Definition of discipline: Making yourself do something you really don’t want to do, in order to get a result you really want to get. – Andy Andrews
A recent study by the National Foundation for Credit Counseling found that 61% of people don’t have a budget. While there are many reasons why people don’t budget – too busy, think they don’t make enough, don’t know where to start – I think at the heart of many people’s failure to budget is the simple fear that if they had a budget, then they could not have what they want.
Let’s face it; our society isn’t exactly very good at telling ourselves no. The credit industry has made it so easy that there is very little need to think about denying yourself. Whether it is credit cards or 90 days same as cash deals, the message is buy what you want now and worry about paying for it later.
The power of “No”
That little word “no” though is one of the keys to financial success. But, (and this is very important!) saying no does not mean you can’t have what you want. In fact, by saying no to less important things, you make sure you will be able to say yes to what really matters. It is really about prioritizing your money. And that’s all a budget really is.
The key to being able to say no is understanding what you want to say yes to.
What helps give us the ability to say no is knowing what is at stake and having a vision of what could be. If you aren’t connected to the larger vision, then in a moment, you cave and say yes to something you really ought to say no to. Remember that when you say no you are saying yes to something bigger and more significant.
So what do you really want? What are your goals? What matters most to you?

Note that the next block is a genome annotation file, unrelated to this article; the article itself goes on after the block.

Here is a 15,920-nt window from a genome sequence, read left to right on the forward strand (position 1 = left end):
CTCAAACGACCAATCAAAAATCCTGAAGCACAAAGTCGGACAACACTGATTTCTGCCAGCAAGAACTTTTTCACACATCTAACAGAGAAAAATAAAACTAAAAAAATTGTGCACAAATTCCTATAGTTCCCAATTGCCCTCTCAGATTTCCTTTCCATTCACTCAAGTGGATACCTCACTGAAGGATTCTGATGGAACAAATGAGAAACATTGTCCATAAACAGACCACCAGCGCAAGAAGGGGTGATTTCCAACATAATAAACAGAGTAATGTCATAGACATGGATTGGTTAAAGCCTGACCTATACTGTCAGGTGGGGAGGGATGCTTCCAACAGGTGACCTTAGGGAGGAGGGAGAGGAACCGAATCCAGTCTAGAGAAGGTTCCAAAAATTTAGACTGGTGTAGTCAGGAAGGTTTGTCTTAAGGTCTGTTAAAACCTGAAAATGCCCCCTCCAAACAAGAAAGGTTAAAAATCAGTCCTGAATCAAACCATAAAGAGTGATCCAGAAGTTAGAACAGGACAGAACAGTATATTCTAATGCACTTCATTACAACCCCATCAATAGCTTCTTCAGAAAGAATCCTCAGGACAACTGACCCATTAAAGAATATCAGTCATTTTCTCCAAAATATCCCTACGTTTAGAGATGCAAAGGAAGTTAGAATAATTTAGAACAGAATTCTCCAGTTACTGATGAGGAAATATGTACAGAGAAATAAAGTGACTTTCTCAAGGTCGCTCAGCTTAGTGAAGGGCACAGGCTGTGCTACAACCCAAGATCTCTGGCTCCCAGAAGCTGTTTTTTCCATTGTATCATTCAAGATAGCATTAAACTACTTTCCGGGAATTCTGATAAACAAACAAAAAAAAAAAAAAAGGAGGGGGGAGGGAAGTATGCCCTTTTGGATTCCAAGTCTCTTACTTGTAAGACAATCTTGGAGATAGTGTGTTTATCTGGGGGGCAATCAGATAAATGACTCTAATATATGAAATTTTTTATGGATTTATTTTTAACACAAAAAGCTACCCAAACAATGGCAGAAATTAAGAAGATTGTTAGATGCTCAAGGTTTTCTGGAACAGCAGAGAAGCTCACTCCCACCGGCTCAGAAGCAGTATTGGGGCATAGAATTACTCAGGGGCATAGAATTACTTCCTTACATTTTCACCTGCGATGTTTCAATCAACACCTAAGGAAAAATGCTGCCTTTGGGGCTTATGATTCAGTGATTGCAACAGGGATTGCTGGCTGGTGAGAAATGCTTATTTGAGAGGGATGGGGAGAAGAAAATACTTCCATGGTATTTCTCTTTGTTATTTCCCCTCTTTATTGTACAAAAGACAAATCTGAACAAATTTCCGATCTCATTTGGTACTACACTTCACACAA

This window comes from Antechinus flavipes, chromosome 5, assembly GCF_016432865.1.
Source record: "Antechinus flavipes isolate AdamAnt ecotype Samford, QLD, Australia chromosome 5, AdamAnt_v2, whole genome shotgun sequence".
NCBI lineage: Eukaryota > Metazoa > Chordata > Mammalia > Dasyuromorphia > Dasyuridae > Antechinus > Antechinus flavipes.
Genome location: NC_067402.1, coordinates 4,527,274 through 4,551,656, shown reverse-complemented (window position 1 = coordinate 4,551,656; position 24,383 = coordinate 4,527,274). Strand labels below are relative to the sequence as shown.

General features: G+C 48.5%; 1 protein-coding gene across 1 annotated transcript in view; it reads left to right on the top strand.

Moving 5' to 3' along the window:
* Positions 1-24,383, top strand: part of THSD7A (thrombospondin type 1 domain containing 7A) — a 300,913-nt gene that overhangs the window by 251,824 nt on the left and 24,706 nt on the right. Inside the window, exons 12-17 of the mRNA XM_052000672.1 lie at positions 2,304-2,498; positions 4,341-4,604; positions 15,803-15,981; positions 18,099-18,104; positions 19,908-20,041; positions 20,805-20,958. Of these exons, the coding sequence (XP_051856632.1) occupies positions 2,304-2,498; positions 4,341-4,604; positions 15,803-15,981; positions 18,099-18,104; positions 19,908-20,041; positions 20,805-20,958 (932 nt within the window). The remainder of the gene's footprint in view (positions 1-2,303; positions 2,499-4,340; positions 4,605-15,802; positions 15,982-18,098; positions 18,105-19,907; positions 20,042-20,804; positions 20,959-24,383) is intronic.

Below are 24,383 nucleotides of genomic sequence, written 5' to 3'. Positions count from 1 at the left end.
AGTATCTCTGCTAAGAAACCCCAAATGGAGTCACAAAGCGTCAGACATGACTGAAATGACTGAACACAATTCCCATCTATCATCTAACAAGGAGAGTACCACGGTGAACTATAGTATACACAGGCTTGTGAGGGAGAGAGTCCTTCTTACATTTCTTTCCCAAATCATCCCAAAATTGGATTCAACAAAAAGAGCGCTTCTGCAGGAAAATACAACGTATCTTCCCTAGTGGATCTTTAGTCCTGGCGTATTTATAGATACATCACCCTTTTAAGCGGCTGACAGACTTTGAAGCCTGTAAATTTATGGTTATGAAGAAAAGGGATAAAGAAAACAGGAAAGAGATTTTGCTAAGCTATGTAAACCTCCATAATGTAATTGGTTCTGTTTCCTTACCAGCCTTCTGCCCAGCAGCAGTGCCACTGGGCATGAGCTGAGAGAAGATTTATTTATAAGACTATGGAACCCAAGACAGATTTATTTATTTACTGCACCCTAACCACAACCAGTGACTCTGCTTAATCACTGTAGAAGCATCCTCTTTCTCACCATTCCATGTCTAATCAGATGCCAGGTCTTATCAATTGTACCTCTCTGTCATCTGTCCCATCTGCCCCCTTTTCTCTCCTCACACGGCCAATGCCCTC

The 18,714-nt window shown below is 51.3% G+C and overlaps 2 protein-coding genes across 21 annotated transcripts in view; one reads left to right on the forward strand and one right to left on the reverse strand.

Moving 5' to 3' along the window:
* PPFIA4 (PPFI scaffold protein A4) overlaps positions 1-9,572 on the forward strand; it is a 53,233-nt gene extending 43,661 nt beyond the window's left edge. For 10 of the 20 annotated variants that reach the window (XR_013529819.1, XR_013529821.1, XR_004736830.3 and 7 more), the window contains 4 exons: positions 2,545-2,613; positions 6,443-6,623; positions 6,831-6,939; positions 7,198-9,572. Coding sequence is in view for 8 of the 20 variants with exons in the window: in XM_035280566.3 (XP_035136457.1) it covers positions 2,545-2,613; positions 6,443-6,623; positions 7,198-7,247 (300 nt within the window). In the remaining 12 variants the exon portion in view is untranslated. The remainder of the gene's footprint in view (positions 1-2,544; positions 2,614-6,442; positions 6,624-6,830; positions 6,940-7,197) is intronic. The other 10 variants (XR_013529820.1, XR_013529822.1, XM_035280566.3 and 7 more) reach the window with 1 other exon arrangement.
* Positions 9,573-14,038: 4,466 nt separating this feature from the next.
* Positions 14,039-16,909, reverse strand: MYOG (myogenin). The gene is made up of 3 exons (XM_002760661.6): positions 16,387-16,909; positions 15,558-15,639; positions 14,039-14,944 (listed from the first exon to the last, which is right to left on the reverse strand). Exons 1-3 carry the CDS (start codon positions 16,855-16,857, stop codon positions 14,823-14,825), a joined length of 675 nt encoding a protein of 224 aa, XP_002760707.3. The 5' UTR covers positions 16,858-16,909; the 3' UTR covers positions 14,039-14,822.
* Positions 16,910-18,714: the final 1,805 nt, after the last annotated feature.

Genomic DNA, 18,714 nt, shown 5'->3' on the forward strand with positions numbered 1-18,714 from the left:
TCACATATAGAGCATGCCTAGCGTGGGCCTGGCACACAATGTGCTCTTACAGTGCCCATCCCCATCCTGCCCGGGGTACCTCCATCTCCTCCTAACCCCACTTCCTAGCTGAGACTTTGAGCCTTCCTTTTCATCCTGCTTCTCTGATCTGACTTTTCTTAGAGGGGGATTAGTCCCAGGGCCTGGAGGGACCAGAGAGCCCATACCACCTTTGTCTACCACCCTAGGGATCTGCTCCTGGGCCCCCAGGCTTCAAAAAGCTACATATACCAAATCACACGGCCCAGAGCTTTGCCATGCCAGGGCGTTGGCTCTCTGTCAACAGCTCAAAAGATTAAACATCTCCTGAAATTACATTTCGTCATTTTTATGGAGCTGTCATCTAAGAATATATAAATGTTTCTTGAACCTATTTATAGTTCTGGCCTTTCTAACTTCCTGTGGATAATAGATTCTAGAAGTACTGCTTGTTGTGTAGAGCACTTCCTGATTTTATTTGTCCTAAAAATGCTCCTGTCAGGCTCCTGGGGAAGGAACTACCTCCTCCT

Maybe it’s travel. Maybe you wish you had a bigger house or a house in a better neighborhood. Maybe it’s a hobby that you really love to pursue. Maybe you dream of being able to quit your job and stay home with the kids.
Maybe if things are really tight, you just really want to make sure you can continue to provide food and shelter for your family or perhaps you dream of what it would be like to be debt free.
Spend some time thinking about those dreams. What is really most important to you?
Write them down
Once you have decided on what your goals are, write them down. There is power in written goals. Goals that are not written down are just wishes.
Put them where you will see them
Once you have written them down, keep them somewhere that you will see them. Post them on the refrigerator or the bathroom mirror. Tack them on the wall at work. Attach then to the visor in the car. Maybe put them in your wallet next to that plastic.
By having it somewhere you will see it, when you are tempted to spend money, you have a reminder of what you really want most.
Create your budget with your goals in mind
Now create that budge,t but think about those goals as you decide how you will spend your money.
I can have the super-sized cable package with 546 channels, but if I do that I can’t save for that vacation I really want to enjoy with my family. Maybe I could downsize, as I never watch 90% of those channels anyway, or maybe I could do away with cable all together.
I can plan to eat out with my buddies at the office each day. But if on the other hand I saved that $100 a month I am spending on lunches, I could retire someday with more than a half a millon dollars in savings.
I could buy a new car like my neighbor just did, but if I have a $450 car payment then I won’t be able to pay any extra on my credit cards and I’ll be in debt for years. Or I could squeeze a couple more years out of my current car, buckle down, and knock out that debt.
Keeping the greater vision in mind
Andy Andrews defines discipline as making yourself do something you really don’t want to do, in order to get a result you really want to get. That’s really at the heart of successful budgeting. It would be nice if we all made so much money that we could have anything we wanted, but for almost all of us that isn’t the case. And so we must make choices.
Understand that every time you say yes to a purchase, you are also saying no to something else you could be doing with that money. That doesn’t mean you should feel guilty any time you buy something. But by having that bigger picture vision of what you really desire, you have a framework for making sure you say yes to what matters most.